The Democrats inability to confront this reality is truly puzzling. Yes, they take a pounding in the press, which more than happily bullhorn Republican complaints about the most tepid of Democrat complaints. It is not puzzling, however, if the Democrats really are just a front company for mobster Republicans; a facade designed to make American democracy appear to be at least somewhat legitimate. But even if this were the case, you'd think that even the Democrats would get a little tired of being called traitors all the time. Maybe that was part of the job description:
must appear to bristle at being called treasonous, which will occur frequently when your orchestrated criticisms are deflected by Republicans in the White House and Congress. Do not be alarmed by this name-calling. It is all just part of the act.
But again, as citizens of this country, we are not disposed toward a belief that this is what is really in place in our political system. And if it is not, why then would we or the Democrats tolerate the obvious problems and partisan nature of those who are counting the votes in this country's elections? Most Americans wouldn't if they actually knew anything about it. But with our corporatized media machine unwilling to shatter the myth of American democracy with reality, that oblivion will remain in place. Because as far as corporate America is concerned, your only real purpose here is to simply buy shit. And the less you know about what is really going on, the better.

Sunday, April 22, 2007

Youtube Fire and brimstone

Fred Phelps' Westboro Baptist Church are now offering up some Youtube evangelism with their marvelous message: God hates the world.

Oh, yeah.



I expect most people have a hard time imagining what kind of dull mind embraces shit like this. But it's the certitude of their odious convictions that remains the most disturbing aspect of these cretins.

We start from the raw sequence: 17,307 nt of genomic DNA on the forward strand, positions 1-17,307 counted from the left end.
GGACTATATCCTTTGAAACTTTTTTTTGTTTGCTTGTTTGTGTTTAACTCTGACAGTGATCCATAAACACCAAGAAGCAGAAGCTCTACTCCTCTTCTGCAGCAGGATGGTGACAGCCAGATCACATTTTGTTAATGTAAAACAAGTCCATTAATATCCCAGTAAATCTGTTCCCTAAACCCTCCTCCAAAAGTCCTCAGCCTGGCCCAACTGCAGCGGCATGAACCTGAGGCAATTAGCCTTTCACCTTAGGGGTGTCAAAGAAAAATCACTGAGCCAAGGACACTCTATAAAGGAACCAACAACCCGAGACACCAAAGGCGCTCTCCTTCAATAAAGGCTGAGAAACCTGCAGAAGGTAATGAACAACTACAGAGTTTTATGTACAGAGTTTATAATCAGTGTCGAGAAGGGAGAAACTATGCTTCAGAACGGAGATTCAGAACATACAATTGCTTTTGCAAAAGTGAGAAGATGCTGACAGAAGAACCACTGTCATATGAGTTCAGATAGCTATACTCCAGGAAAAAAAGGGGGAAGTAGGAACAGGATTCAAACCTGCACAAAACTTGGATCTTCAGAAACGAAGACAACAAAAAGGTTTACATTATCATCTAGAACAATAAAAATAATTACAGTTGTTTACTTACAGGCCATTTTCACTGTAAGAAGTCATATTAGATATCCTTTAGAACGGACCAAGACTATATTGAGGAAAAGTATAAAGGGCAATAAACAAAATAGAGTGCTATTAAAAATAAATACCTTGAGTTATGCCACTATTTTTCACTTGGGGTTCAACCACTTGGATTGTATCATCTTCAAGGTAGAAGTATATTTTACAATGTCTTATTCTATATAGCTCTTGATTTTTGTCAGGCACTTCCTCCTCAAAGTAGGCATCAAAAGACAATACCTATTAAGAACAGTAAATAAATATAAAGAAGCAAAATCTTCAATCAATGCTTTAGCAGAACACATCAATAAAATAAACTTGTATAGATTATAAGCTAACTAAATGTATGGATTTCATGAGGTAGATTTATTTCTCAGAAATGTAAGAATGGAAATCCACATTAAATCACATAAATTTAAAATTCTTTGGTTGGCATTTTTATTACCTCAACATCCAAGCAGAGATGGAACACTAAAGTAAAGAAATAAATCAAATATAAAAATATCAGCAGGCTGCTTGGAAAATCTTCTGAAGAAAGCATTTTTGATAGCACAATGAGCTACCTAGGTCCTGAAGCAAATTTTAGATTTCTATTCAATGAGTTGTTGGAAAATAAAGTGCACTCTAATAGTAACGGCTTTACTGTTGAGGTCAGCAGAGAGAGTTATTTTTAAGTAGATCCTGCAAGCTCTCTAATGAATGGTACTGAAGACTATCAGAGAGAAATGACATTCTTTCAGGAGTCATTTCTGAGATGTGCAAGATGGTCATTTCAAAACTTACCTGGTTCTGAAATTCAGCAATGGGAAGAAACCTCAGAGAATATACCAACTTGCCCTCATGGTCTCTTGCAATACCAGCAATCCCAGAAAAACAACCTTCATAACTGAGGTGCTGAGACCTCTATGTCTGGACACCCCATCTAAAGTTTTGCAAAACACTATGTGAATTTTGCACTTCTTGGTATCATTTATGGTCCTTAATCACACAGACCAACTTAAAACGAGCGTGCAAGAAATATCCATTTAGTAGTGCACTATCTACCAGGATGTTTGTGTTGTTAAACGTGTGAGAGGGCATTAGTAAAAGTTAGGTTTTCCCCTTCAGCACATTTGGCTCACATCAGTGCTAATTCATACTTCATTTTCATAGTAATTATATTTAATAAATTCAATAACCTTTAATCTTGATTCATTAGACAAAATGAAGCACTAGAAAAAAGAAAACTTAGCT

By the way, these folks more than adequately reinforce the theory that the word "cretin" has its etymological roots in a medieval French dialect and derived from the word for "Christian."

Where things are rotten

Our current epoch's triumvirate of "Western oriented" warring nations, the US, the UK and Israel, share more than just an unhealthy blood lust and desire for continued conflict. The administrations of these countries, while endlessly spouting on about how they, through the vehicle of war, only wish to bring goodness to the world, also share a remarkable record of internal corruption that appears entirely orthogonal to the corruption redolent in the war-making process.

Firstly we have the Bush administration and various congressional lackeys, which have been embroiled in corruption and criminal scandals for quite sometime now. Despite the obvious politicization of the Justice Department the US Attorney purge in now revealing, so many congressional Republicans, enabling lobbyists, and administration officials have been investigated, indicted and convicted, it is difficult to keep track of them all. Tom DeLay, TRMPAC, Bob Ney, Randy Cunningham, Bill Frist, David Safavian, Jack Abramoff, Curt Weldon, Conrad Burns, John Doolittle, Kyle Foggo, Brent Wilkes, Mitchell Wade, Rick Renzi, Alberto Gonzales, ... well, you get the idea. Furthermore and directly on the heels of the attorney purge and the scuffle at the World Bank over Wolfowitz's covert cronyism, comes the latest imbroglio wherein Christopher J. Doherty and various other officials at the Department of Education are being investigated for making at least $1 million off the Reading First program of the No Child Left Behind Act by directing tax payer funds to ... themselves. All of this is quite apart from the innumerable investigations the Bush administration has weathered over various programs in pursuit of the War on Terror™, like illegal wiretapping, secret prisons, extraordinary rendition, torture, indefinite detention, etc. Things are decidedly rotten therein.